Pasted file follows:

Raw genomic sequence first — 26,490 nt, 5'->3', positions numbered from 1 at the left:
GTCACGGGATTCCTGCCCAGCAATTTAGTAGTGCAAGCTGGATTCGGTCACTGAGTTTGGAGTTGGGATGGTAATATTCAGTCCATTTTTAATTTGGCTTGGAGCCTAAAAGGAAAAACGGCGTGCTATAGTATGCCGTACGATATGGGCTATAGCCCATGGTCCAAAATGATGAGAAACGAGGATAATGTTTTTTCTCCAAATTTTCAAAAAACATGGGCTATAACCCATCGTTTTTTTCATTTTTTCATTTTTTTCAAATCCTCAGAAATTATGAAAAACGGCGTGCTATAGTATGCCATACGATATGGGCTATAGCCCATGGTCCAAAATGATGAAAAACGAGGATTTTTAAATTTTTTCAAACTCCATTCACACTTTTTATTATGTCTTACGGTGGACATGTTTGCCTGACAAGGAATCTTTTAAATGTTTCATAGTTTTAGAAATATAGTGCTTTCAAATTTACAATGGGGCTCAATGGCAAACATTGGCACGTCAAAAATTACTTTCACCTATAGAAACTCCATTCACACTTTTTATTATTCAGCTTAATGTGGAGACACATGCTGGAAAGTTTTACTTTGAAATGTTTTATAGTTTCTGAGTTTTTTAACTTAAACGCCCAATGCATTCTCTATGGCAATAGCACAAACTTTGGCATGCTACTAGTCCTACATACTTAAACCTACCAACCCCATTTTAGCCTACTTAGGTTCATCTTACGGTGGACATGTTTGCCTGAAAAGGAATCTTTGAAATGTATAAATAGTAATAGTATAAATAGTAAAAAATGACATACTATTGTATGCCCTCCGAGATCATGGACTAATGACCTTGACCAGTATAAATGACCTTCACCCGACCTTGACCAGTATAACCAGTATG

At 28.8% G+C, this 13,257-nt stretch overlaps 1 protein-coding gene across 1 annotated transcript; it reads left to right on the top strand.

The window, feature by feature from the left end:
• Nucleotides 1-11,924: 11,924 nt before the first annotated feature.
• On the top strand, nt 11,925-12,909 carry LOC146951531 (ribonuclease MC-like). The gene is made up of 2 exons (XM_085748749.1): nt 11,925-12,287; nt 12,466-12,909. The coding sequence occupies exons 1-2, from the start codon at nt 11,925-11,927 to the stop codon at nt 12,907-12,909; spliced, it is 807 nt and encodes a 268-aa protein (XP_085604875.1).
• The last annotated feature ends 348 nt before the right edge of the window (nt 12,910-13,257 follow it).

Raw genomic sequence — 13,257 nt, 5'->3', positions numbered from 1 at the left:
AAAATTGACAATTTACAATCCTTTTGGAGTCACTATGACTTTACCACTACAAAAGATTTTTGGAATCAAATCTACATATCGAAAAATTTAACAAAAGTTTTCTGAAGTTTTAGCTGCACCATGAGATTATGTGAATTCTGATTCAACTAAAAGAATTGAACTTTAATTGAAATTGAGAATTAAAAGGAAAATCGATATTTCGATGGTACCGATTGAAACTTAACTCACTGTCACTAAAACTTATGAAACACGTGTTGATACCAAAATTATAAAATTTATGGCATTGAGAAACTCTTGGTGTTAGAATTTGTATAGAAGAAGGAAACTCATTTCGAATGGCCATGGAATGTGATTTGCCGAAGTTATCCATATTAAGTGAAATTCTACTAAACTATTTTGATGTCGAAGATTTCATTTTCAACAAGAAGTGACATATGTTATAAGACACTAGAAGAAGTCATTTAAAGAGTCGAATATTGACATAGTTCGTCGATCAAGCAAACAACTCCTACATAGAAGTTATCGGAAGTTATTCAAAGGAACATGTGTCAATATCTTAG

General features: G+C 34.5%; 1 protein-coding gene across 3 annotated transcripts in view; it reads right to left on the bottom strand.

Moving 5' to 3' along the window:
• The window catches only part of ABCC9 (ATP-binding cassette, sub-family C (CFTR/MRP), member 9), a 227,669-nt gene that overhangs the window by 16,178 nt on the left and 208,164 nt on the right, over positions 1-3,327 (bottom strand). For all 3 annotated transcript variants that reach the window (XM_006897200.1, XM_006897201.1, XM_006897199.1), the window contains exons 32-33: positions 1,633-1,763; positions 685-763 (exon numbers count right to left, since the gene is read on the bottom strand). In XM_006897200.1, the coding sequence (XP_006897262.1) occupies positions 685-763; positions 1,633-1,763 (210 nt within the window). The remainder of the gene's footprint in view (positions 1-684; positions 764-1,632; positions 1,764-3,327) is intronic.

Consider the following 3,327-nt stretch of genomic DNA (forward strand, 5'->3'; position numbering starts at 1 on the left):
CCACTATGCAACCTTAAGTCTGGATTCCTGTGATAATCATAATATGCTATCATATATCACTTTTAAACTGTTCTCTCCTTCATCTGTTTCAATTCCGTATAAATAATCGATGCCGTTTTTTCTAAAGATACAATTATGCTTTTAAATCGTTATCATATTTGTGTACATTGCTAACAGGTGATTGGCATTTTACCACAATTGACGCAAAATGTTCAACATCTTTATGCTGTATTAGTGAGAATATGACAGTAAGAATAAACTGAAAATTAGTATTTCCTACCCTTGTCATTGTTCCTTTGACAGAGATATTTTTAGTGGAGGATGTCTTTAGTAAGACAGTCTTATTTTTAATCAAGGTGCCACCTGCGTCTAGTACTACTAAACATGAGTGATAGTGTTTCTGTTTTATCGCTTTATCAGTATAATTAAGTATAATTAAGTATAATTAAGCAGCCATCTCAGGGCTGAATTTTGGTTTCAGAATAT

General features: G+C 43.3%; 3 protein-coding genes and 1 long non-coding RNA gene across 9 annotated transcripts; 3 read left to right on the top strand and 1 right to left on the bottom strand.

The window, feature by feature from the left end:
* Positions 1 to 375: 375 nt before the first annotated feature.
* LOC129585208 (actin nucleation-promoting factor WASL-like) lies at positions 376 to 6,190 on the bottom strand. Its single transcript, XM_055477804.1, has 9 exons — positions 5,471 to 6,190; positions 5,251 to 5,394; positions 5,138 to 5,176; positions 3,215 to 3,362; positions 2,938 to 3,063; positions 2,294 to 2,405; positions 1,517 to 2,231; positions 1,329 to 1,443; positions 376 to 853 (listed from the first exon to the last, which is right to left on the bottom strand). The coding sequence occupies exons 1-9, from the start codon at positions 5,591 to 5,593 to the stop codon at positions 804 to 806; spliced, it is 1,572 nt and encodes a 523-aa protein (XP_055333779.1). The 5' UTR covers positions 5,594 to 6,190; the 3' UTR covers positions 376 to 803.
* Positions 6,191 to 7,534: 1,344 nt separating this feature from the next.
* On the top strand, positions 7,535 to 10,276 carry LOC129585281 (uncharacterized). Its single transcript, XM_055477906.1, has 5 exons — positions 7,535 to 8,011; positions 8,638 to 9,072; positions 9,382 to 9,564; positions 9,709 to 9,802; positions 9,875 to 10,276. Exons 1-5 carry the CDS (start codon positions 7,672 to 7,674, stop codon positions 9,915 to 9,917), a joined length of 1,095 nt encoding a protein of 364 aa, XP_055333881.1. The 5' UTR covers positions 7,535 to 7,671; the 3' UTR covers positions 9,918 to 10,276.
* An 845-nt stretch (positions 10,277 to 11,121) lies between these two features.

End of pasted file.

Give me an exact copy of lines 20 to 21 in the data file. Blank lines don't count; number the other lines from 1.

* On the top strand, positions 7,535 to 10,276 carry LOC129585281 (uncharacterized). Its single transcript, XM_055477906.1, has 5 exons — positions 7,535 to 8,011; positions 8,638 to 9,072; positions 9,382 to 9,564; positions 9,709 to 9,802; positions 9,875 to 10,276. Exons 1-5 carry the CDS (start codon positions 7,672 to 7,674, stop codon positions 9,915 to 9,917), a joined length of 1,095 nt encoding a protein of 364 aa, XP_055333881.1. The 5' UTR covers positions 7,535 to 7,671; the 3' UTR covers positions 9,918 to 10,276.
* An 845-nt stretch (positions 10,277 to 11,121) lies between these two features.